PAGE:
Part-time Vegan?

So, I’ve been Vegan (dietary only) since March, except for a week in April when my husband, in-laws and myself went to Vegas. I tried to eat Vegan for a few days, but there weren’t many options on the menu at most places, so I was a Pesce-Vegetarian that week, allowing myself to eat fish and seafood, and yes, even a bit of dairy products and eggs. One night, my seafood pasta made me very sick.  Since then, I’ve stuck to my Vegan diet.

Until two nights ago….

The only thing I really miss is sushi. I caved in when we went to our favorite sushi place with my cousin and her husband this week. I usually just get an avocado roll and the tofu teriyaki, but I just couldn’t help myself. 

So, is it possible to be a part-time Vegan? Not really, or at least not by that label. I’m trying not to feel guilty, especially since I only changed my diet for health reasons, and sushi is still healthy. So, maybe my new label will be Pesce-Vegetarian, or Pescetarian, but I’m still planning on eating Vegan at least 28 days of the month or more.

I’ve actually found lots of really great food options and recipes that I enjoy. Maybe I’ll post some recipe or cookbook reviews in the future.


French Women Don’t Get Fat

A few years ago, I was channel surfing and ran across an episode of Oprah. Her guest on the show that day was Mireille (pronounced meer-ray) Giuliano, author of French Women Don’t Get Fat: The Secret of Eating for Pleasure. I remember one woman in the audience stood up and told her success story. She had lost some rather large amount of weight, her diet consisting of sensuous meals, full of pleasure, and two to three glasses of wine per day. Anyway, ever since that day, this book was on my mental to-read list, and recently I decided to move it up to first place on that list.

This isn’t a diet book, and it’s not a cookbook. It’s about eating, and living, for pleasure. It’s all about enjoyment and fulfillment, definitely not about sacrifice and deprivation, a way in which so many Americans view dieting, and food in general. In the introduction, Mireille refers to the “French Paradox,” or how to enjoy food (and wine) and stay trim, healthy, and yes, even content. The rest of the book includes so much common sense, yet presented with a charming new twist.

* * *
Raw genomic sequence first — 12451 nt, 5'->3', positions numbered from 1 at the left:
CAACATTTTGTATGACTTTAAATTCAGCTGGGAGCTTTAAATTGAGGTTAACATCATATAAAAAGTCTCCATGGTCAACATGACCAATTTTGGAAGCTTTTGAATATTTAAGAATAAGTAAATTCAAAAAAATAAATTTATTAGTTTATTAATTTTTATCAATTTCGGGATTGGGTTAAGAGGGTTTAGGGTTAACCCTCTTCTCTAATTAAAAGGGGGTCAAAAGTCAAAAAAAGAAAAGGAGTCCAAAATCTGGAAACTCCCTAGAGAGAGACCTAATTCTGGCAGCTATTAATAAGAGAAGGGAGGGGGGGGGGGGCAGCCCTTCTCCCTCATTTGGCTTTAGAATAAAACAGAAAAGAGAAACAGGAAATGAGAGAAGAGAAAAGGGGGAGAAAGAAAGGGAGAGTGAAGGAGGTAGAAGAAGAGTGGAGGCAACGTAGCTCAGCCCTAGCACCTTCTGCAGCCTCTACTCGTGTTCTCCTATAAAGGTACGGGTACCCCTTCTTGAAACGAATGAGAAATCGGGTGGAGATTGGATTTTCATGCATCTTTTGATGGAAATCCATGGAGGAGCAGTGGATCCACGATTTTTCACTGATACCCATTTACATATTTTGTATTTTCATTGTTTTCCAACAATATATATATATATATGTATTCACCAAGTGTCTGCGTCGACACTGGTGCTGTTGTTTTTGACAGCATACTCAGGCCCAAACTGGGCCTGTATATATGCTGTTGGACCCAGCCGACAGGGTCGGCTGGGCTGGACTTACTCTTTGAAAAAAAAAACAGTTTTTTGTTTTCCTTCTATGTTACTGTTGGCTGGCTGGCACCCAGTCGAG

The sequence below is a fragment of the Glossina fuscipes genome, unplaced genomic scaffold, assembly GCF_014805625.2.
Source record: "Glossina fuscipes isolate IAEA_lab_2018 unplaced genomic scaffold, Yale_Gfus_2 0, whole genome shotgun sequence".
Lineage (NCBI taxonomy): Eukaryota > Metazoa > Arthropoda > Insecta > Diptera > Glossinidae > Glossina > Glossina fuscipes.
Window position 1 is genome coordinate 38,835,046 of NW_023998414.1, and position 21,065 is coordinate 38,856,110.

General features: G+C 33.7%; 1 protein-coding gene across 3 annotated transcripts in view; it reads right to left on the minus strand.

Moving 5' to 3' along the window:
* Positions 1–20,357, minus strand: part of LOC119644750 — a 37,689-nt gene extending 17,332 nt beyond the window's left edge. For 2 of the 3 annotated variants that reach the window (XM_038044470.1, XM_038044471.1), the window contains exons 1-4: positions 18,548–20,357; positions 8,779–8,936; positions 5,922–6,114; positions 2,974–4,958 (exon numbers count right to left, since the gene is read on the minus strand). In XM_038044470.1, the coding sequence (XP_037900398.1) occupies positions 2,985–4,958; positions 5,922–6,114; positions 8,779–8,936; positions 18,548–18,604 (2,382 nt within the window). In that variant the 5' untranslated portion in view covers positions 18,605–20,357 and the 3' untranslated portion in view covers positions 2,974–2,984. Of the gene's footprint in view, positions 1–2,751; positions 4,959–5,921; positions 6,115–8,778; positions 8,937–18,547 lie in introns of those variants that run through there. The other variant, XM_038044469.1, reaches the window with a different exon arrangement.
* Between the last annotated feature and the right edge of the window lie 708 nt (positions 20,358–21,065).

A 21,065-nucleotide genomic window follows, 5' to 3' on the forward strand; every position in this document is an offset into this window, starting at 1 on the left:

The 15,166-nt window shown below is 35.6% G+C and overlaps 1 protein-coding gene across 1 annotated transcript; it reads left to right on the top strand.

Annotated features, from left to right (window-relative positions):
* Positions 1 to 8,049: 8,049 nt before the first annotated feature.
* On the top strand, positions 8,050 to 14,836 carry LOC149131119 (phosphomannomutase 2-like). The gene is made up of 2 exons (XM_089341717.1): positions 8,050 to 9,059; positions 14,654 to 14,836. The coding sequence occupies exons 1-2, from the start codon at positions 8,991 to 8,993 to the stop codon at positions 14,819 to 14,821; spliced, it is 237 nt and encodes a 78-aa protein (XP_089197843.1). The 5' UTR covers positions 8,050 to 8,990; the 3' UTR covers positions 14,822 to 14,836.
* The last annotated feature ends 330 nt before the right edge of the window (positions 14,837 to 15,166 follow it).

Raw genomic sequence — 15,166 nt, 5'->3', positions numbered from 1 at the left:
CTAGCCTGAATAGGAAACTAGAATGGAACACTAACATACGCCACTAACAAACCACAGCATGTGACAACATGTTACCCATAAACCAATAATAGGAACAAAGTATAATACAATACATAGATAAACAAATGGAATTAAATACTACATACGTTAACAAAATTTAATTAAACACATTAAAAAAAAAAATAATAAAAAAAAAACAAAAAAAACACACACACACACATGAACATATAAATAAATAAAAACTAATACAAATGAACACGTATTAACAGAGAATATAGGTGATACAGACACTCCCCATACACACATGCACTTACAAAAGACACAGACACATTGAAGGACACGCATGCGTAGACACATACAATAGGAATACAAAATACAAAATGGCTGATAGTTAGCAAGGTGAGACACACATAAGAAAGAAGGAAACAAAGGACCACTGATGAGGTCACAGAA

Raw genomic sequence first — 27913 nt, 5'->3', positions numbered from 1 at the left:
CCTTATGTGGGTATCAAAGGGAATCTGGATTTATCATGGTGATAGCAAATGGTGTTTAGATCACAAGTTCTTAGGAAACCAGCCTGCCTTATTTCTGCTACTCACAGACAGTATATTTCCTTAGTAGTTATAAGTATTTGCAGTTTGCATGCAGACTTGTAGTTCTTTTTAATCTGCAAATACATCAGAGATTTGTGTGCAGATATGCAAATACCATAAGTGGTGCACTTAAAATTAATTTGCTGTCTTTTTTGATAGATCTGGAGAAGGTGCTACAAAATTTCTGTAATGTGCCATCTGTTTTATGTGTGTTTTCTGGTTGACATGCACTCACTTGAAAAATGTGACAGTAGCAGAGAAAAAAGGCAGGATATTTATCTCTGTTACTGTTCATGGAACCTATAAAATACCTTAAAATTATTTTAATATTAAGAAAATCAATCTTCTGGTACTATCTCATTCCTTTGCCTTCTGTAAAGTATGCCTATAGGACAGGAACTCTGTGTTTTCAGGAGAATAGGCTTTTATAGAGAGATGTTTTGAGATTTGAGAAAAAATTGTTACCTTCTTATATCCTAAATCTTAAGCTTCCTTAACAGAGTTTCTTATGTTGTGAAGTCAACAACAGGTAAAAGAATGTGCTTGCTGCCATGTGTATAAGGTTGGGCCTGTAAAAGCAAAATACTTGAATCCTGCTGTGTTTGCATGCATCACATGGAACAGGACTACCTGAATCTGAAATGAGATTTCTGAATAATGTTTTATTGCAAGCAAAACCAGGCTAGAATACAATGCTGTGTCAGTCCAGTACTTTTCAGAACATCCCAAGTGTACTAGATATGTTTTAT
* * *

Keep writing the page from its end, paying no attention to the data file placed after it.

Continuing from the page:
Mireille went to America as a slim French exchange student, and came back fat. At that time, her family doctor, whom she affectionately and gratefully refers to as “Dr. Miracle,” reiterated principles of French gastronomy and reintroduced her to the secrets of local women. Mireille then shares those secrets with her readers in a mixture of anecdotes, personal success stories, and even recipes. Secrets include portion control, and cutting out the offenders, (don’t stock things like candy or don’t take the route to work that leads you next to the bakery).

While not a proponent of going to the gym, (she says the machines look like weapon systems), Mireille does support being active and fit. Walk to work, and pay attention to everything around you. Stop and smell the flowers, and then continue on your walk. You’ll burn calories and take pleasure from life at the same time. Take the stairs instead of the elevator. Try keeping your legs straight when drying your toes after bathing. Little things that one can incorporate into everyday life are the secrets of French women.

Even though she holds French women as the example, Mireille is quick to point out that they are not perfect. But when one ends up gaining an extra pound or two, she doesn’t call it quits and throw in the towel. Instead, there is reevaluation and compensation, and probably even the emergency remedy of a weekend of Magical Leek Soup.

There are no real secrets in this book, just traditional wisdom. We can all have a life of wine, bread, and chocolate. Let go of guilt and deprivation and learn to get the most out of what we enjoy in life, without sacrificing our figures.